side by side, mine would be quite plain:
either everyone would stop by, or no-one would - 
a tragedy of life.
a few boxes will be funky, halos stuck onto them with Superglue
flowers sprayed with perfume ("what flowers are these?" "why do you care, they all smell the same anyway,") thumb-tacked into the cardboard
gift-wrapped with sticky wallpapers of nebulae and solar coronae that aren't really as colourful as they seem but the kids don't know that, do they?  oozing fakeness; the kids don't know that, either.
neither do the grown-ups.  maybe they wished for boxes just like these when they were younger.

maybe they never thought about creating their own boxes.  

"when i was small, i was a plain box.  nobody liked me.  i can't seem to find any plain boxes here;
they're all special.  so, you must be special too."

"but why?"

"if you're not special, they won't look at your box, dear."

"so what?"

'How To Make Your Box Special' would be the most watched show on television
school activities would be centred on how to build a great (great!) box.
"first cut the cardboard.  make sure you switch the laser off later, so you don't hurt yourself."
"give us money, we'll make your box shine!  we'll sprinkle glitter all around yours...and everyone else's, but you won't know until we're done!"

- i chose one path.
it is dry, uneventful, and uninspiring.  storm-clouds do gather, but no rain falls.  
once in a while, i do get a drizzle, though.
drizzles are on the good days.
on the bad days, even the moonlight burns me.
but on the worst days, there is no moon, only darkness
all-consuming, suffocating, no stars and comets are seen.
tonight i can see the moon, though.  is this some sort of omen?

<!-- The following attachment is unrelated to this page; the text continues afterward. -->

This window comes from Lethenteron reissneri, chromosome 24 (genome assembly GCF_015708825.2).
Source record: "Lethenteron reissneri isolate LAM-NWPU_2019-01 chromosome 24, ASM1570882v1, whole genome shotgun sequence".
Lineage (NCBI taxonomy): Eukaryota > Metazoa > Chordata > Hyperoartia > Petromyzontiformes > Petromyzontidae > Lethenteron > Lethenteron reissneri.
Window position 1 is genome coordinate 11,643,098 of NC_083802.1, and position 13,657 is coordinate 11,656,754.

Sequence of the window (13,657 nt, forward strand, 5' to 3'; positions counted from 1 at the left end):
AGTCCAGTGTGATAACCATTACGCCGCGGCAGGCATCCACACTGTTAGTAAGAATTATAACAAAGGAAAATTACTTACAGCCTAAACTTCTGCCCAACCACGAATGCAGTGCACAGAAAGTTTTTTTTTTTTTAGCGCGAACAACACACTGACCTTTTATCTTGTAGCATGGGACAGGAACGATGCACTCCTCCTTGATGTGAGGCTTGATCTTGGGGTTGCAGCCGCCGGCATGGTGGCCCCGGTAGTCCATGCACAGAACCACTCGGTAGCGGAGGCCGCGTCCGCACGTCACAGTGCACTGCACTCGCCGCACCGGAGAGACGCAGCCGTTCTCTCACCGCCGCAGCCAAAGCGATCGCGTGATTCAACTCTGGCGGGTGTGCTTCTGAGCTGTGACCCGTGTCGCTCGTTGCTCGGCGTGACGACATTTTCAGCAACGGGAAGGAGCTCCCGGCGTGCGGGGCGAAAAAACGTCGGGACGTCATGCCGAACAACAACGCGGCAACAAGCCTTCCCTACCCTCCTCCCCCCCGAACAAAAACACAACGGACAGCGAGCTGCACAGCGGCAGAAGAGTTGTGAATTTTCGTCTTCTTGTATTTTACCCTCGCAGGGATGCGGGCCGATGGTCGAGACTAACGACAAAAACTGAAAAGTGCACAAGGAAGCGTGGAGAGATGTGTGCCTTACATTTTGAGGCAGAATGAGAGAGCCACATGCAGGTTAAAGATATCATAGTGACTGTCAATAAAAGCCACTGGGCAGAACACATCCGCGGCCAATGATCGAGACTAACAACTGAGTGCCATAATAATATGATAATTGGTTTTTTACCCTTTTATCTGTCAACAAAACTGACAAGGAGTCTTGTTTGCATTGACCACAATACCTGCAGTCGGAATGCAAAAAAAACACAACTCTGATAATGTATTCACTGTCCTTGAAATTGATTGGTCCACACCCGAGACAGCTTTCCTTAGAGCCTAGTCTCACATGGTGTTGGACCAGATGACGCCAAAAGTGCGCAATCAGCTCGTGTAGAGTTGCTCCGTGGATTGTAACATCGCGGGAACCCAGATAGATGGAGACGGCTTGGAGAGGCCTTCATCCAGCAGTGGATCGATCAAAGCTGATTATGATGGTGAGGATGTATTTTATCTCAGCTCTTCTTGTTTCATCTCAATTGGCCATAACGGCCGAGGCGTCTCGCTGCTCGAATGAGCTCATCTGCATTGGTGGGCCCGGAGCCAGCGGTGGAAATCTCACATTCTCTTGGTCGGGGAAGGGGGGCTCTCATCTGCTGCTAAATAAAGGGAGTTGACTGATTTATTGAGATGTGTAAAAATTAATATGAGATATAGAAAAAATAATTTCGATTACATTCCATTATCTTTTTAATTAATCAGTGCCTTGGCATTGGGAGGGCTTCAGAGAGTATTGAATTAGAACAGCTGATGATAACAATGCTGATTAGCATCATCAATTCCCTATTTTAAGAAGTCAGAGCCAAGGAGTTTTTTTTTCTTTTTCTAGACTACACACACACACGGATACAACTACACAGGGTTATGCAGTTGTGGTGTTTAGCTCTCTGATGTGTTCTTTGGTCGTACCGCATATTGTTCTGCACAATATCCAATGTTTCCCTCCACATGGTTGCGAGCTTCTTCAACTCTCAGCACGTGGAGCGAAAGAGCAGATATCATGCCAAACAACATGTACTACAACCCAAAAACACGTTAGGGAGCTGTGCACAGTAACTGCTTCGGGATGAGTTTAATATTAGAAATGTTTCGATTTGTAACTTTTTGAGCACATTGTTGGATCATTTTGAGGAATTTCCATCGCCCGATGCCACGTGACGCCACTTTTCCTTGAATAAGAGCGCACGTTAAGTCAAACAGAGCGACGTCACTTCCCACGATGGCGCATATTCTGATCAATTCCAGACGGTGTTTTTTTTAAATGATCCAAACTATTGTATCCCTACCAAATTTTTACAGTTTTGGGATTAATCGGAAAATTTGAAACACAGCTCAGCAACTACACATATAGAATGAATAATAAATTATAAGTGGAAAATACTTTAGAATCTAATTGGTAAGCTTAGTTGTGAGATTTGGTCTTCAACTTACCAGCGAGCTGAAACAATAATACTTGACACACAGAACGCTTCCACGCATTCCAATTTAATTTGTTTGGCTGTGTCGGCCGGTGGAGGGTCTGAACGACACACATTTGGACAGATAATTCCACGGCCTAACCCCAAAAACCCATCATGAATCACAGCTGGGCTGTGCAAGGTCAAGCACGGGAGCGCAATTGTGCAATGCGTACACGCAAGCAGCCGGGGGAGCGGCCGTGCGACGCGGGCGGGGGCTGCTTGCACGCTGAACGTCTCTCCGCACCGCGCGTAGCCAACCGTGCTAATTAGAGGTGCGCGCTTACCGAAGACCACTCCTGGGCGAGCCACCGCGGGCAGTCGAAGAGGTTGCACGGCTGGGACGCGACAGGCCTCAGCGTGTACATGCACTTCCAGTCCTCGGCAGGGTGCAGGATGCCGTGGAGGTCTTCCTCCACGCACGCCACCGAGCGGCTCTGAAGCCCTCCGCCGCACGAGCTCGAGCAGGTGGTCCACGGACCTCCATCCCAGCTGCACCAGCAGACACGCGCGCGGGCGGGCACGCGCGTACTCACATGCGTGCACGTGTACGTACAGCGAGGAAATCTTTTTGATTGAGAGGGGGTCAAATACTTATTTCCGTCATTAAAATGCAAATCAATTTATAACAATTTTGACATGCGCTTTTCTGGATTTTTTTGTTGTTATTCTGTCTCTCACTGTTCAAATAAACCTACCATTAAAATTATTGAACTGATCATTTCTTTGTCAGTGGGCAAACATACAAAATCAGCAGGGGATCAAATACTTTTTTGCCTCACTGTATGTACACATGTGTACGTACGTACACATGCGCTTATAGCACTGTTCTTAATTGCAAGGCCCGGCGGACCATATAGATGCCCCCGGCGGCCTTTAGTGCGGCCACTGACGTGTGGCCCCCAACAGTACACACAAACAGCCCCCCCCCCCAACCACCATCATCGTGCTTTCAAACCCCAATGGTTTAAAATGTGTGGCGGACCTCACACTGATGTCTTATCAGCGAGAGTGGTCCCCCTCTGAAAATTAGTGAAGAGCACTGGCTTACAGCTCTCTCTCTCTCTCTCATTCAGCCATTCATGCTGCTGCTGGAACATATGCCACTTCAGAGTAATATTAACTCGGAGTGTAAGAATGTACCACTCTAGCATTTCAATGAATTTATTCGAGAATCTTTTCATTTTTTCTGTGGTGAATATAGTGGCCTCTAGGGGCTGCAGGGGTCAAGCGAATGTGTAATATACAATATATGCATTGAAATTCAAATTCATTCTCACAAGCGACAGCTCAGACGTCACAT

at daybreak i will set out on the new path
to see what i can salvage; is changing sides even possible, this late into 
the battle against my own self?  but it will do me no good to think about these questions;
i shall sleep.

sleep.

sleep...

wake up!  a new dawn has come.  the sun looks more orange, today - more forgiving, perhaps.
i trudge along - 
this road branches into two - on one there is sunlight strong enough to melt my skin
on another, it is raining, and the sun is hidden behind the white and gray clouds.  i pick the second one.  strangely refreshing, although i am still alone.
wildflowers grow here, and the grass is tall enough for me to hide in it,
not that i want to.
i am probably done hiding behind things i tell myself i cannot change.
the rain will erode my walls
the rain will reduce all our boxes to wet cardboard 
the rain will set me free.


~ vruta gupte, may 2017.





Monday, 24 April 2017

~ the distance between stars.











Let me walk to someplace quiet
Where there are no streetlights,
No lamps to obstruct my shifting gaze
My meandering meditations
I do not know much of constellations
It is only the inky blackness
Between the flaming orbs of the night
That matters;
Because yesterday I thought
That darkness is much like